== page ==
BAYPORT - Jubilant motorists and politicians revelled in the long-awaited opening of the Indian Path Bridge, a span near Lunenburg that's been closed for nearly two years.
The original deadline was missed and timelines promised by elected officials came and went but, on Oct. 19, none of this mattered anymore to Bayport area residents who celebrated the bridge's re-opening and appreciated resuming their ordinary travel patterns.
Pam Mossman, who lives near the Highway 332 crossing, was one who drove her vehicle across when the span opened at around 5 p.m. She created a social media page to communicate updates concerning the bridge work and the local MLA, Susan Corkum-Greek, also used the page to post information.
Mossman said motorists were in a good mood on Oct. 19.
"People were smiling; you could see how happy people were just to have it open again," she said in a phone interview. "We had our own grand re-opening; it was a ball."
The old 55-metre-long structure crossing Indian Path Harbour was originally built in the 1950s. Initially pegged by government to be a rehabilitation project, circumstances changed the scenario when provincial officials took a closer look at the span and realized there was a more expensive safety issue at play.
The department concluded that replacing the bridge made more sense due to its age, design and condition. The bridge was closed and removed in December 2021.
The $6 million tender to replace the span wasn't awarded until March 2022. The scheduled completion date was Oct. 31 of that year.
When that deadline was missed, Corkum-Greek said she was optimistic the job would finish by year end. When that plan fell short, she figured it would be completed before summer's end in 2023.
That did not happen and Queens MLA and Public Works Minister Kim Masland offered an "August/September" timeframe, which also missed the mark.
In an interview following an unrelated news conference, Masland declined to name names when it came to who messed up with a job that ended up nearly a year overdue.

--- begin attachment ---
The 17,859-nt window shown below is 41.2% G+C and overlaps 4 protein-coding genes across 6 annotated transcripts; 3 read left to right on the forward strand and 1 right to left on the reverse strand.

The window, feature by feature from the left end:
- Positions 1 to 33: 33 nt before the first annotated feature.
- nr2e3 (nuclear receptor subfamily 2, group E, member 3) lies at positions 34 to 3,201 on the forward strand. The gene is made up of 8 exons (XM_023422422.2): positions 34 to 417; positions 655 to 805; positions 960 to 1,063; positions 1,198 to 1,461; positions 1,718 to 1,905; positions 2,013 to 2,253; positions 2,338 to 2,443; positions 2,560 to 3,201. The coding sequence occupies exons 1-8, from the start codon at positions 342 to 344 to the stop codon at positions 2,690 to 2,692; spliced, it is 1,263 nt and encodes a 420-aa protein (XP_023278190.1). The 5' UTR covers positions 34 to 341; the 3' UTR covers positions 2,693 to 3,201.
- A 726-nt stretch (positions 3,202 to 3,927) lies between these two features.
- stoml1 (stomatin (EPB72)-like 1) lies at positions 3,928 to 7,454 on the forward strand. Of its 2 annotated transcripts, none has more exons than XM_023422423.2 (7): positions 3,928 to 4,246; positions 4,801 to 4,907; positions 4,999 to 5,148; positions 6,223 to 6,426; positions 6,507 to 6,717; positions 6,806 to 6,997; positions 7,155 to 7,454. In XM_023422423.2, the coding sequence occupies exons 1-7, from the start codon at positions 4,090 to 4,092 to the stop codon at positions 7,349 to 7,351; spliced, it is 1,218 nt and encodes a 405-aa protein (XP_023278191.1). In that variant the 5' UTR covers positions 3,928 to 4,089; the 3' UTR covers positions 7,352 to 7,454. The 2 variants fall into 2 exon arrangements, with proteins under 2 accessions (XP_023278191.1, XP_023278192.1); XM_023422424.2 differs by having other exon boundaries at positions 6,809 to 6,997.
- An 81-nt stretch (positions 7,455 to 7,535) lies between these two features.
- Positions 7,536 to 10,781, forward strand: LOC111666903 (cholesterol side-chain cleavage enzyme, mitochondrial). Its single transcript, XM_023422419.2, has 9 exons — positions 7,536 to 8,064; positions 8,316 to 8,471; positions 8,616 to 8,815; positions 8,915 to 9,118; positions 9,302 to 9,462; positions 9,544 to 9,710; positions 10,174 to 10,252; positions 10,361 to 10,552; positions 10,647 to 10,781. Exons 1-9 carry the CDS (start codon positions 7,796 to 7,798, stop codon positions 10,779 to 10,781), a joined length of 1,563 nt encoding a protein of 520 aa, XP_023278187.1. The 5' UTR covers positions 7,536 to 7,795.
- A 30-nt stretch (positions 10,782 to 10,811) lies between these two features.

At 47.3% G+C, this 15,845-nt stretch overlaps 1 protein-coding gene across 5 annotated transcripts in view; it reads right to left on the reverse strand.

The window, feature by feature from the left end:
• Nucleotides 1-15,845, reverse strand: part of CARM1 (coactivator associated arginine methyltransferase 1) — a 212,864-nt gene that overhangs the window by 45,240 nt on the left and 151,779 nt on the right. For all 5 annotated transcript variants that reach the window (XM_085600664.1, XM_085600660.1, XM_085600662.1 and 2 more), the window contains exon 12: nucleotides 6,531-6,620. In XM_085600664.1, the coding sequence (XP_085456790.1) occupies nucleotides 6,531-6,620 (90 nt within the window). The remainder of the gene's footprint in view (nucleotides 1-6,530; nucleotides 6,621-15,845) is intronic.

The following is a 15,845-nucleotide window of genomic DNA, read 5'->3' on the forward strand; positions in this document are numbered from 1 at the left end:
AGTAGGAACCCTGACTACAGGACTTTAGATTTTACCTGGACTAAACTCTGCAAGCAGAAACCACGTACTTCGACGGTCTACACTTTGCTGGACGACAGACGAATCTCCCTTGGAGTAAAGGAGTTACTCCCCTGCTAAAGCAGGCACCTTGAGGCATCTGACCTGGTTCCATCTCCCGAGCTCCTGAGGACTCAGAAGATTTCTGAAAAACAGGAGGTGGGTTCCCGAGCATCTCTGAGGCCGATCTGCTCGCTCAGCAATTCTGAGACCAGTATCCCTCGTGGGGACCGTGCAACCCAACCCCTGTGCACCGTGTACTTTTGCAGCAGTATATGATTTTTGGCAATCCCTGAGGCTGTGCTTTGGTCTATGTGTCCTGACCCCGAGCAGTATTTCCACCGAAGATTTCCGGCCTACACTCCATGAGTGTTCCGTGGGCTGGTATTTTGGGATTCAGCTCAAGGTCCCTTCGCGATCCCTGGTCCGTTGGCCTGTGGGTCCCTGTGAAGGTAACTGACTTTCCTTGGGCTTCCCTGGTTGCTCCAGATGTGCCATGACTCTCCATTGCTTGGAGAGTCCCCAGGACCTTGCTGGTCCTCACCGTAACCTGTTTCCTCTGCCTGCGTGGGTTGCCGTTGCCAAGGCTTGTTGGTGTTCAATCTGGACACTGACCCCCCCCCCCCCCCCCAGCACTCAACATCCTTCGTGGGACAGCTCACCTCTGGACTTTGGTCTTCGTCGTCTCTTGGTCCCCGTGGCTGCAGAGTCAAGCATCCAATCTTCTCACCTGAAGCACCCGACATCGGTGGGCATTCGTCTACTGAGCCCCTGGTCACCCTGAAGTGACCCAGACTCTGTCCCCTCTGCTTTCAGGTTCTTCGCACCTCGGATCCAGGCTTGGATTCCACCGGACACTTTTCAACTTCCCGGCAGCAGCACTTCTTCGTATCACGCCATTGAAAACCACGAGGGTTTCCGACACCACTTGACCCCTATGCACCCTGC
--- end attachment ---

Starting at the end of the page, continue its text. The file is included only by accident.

Several repair projects undertaken by the province are encountering similar problems like with what happened with Indian Path Bridge, she said.
"There were internet lines that had to be moved and there was also a power line that had to be moved, or power pole that had to be moved," Masland explained about the Bayport work.
"We are trying to collaborate and explain to these providers how important it is that they're on the job quickly as we are to make sure those things are moved. Many of our jobs are held up just because we're waiting for lines to be moved. It's frustrating. Print that."
Owners of the Bayport Pub blamed "the closure of the bridge, on the back of a two-year pandemic" as "too much for our little pub to handle," for its decision to shutter in July of this year.
The bridge project "did not go as planned," Corkum-Greek said in a phone interview and officials are examining how to avoid such circumstances from being repeated elsewhere.
In the meantime, "we're very grateful to have this renewed structure that will serve well into the future."
Mossman said she's happy for Indian Path Road property owners who don't have to deal with the extra detour traffic and other motorists who won't have to spend more on energy to take a longer way around.
She thanked the workers on site for their efforts.
"They were respectful; they always made sure I could get in-and-out of my driveway and they're going to make sure my property is put back together."
There will be a formal event in the future acknowledging the re-opening of the bridge, Corkum-Greek said, "so I hope to gather with the community to mark that occasion."